Article 10: “In accordance with the provision in Article 10 of the Convention the Government of Ireland objects to (i) the freedom under Article 10(b) of judicial officers, officials or other competent persons of the State of origin to effect service in Ireland of judicial documents directly through judicial officers, officials or other competent persons and (ii) the freedom under Article 10(c) of any person interested in a judicial proceeding to effect service in Ireland of judicial documents directly through judicial officers, officials or other competent persons, but this is not intended to preclude any person in another Contracting State who is interested in a judicial proceeding (including his lawyer) from effecting service in Ireland directly through a solicitor in Ireland.”
As envisaged by Article 11, arrangements for the direct transmission of requests for the service of documents to Central authorities have been made between Member States of the European Community (except Denmark ). Council Regulation (EC) No 1348/2000 of 29 May 2000 on the service in the Member States of judicial and extrajudicial documents in civil or commercial matters, which entered into force on 31 May 2001, has replaced as between the Member States of the Community (except Denmark) the arrangements provided for by the Hague Convention of 1965.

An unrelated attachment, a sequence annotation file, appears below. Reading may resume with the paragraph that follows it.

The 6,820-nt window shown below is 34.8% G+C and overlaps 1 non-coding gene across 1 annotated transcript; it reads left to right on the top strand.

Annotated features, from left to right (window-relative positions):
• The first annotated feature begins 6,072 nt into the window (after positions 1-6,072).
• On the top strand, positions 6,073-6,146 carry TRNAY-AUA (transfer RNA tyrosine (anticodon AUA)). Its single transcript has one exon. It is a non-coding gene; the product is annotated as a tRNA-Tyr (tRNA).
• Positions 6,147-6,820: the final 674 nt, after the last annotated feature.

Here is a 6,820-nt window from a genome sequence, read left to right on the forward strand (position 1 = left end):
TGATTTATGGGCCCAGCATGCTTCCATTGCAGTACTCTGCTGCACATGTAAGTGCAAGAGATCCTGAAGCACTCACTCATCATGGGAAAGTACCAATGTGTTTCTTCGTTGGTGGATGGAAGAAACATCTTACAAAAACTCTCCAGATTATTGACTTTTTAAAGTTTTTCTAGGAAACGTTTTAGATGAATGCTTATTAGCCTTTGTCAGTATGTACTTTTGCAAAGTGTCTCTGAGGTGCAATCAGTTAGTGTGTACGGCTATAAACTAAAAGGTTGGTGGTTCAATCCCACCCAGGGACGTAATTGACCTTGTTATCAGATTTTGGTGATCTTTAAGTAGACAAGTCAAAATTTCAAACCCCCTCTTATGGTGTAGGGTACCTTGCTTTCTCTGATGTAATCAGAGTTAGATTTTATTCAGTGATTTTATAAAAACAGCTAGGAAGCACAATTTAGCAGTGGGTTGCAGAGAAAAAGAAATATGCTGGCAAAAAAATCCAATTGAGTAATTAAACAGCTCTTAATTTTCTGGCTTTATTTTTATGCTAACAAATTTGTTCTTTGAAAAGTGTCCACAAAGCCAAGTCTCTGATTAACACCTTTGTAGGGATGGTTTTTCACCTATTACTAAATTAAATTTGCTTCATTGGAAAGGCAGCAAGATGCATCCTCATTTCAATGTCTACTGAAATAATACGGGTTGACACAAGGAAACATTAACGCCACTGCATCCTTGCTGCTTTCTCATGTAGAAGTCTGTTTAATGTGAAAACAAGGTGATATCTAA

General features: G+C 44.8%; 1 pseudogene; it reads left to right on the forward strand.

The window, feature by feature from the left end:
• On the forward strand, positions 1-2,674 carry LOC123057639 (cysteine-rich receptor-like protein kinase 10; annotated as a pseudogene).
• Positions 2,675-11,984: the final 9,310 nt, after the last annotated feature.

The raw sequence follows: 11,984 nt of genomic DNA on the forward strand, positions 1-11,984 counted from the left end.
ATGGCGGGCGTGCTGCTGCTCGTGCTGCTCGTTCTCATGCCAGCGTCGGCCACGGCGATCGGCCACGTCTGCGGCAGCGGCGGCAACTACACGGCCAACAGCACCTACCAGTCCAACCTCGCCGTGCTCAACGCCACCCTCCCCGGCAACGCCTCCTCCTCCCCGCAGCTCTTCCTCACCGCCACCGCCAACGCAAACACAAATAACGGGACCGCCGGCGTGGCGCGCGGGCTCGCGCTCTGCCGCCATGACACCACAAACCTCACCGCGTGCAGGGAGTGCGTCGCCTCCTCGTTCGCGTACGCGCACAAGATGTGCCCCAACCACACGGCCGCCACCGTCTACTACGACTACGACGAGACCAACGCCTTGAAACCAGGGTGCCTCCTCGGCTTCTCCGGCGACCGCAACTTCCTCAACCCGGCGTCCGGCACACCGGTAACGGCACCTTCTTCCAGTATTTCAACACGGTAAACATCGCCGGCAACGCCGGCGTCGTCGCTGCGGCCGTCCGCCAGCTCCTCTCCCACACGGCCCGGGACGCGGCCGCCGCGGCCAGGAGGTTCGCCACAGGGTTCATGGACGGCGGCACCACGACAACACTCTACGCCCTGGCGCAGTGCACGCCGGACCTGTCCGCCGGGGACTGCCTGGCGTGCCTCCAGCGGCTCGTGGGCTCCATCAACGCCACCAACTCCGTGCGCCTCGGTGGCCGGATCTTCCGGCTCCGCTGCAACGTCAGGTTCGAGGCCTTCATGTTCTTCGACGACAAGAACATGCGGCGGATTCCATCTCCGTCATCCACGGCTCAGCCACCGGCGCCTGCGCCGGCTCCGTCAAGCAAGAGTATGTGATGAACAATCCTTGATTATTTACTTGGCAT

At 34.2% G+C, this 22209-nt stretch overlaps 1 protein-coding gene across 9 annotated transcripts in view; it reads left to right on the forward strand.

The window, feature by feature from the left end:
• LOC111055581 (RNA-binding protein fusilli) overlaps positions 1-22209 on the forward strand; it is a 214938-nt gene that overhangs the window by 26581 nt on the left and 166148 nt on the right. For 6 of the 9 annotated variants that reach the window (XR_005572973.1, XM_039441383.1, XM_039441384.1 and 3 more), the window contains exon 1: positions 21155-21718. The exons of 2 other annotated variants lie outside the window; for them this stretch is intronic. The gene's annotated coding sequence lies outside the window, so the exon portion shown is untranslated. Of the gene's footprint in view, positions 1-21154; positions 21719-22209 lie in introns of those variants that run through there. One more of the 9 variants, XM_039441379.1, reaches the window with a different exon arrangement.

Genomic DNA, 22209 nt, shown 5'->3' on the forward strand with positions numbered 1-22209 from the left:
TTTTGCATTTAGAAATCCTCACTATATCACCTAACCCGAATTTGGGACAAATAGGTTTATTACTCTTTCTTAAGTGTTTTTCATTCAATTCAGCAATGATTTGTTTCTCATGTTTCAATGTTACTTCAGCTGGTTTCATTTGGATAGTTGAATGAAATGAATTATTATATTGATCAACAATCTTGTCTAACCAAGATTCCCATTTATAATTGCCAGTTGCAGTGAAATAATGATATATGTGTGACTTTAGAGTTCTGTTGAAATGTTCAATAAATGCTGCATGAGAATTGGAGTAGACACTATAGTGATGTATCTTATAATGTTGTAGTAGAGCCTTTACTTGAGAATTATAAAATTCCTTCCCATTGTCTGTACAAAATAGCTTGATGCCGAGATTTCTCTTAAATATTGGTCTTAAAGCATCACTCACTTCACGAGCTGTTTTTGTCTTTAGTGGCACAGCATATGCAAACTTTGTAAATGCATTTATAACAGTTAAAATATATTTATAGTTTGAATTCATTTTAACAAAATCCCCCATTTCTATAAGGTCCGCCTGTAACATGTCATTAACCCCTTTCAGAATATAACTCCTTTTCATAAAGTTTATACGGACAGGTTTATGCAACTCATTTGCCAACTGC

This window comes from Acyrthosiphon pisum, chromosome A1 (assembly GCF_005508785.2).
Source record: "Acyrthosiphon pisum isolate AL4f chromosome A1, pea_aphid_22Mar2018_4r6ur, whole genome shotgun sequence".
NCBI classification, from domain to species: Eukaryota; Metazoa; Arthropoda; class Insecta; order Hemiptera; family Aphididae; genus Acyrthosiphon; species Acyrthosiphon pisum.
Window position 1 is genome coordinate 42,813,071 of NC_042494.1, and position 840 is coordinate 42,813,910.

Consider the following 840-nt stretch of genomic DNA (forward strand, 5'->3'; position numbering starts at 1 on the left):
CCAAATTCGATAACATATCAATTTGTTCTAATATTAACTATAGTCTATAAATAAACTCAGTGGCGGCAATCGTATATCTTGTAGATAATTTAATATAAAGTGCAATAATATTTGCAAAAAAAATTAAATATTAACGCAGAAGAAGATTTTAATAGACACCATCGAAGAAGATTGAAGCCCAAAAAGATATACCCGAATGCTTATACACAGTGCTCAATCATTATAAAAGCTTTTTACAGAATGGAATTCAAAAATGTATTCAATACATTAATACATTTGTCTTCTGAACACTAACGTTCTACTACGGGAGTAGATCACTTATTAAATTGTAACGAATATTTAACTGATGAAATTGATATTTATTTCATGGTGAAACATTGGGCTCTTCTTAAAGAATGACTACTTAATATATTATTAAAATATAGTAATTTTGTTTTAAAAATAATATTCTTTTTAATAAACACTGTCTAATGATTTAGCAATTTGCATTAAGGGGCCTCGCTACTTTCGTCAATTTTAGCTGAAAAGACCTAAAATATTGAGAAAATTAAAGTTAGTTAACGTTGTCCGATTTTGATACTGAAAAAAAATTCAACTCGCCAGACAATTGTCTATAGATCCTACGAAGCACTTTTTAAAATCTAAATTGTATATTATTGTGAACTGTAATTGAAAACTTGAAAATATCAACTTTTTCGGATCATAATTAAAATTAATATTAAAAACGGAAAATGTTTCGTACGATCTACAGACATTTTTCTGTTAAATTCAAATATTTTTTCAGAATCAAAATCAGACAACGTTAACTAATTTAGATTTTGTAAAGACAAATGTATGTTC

Hague Convention on the Civil Aspects of International Child Abduction done on 25 October 1980.
The Convention was signed on behalf of Ireland on 23 May 1990 and by the provisions of the Child Abduction and Enforcement of Custody Orders Act 1991 was given the force of law in the State. It was ratified on 16 July 1991 and entered into force with respect to Ireland on 1 October 1991. Pursuant to Section 4 of the Act of 1991 the Minister for Foreign Affairs is empowered to declare by order which are the contracting States to the Convention. In accordance with paragraph 1 of Article 6 of the Convention, the Minister for Justice, Equality and Law Reform has been designated as the Central Authority of Ireland (address: 43/49 Mespil Road, Dublin 4 - telephone number: +353 (1) 667 0344 / fax number: +353 (1) 667 0367). A comprehensive guide to the operation of the Convention and to related matters may be found at the website of Hague Conference.
Law Reform Commission Reports on the Hague Conventions
The Law Reform Commission of Ireland has produced a number of reports on Conventions of the Hague Conference and these, together with its reports on other aspects of Conflicts of Laws, may be accessed on its website.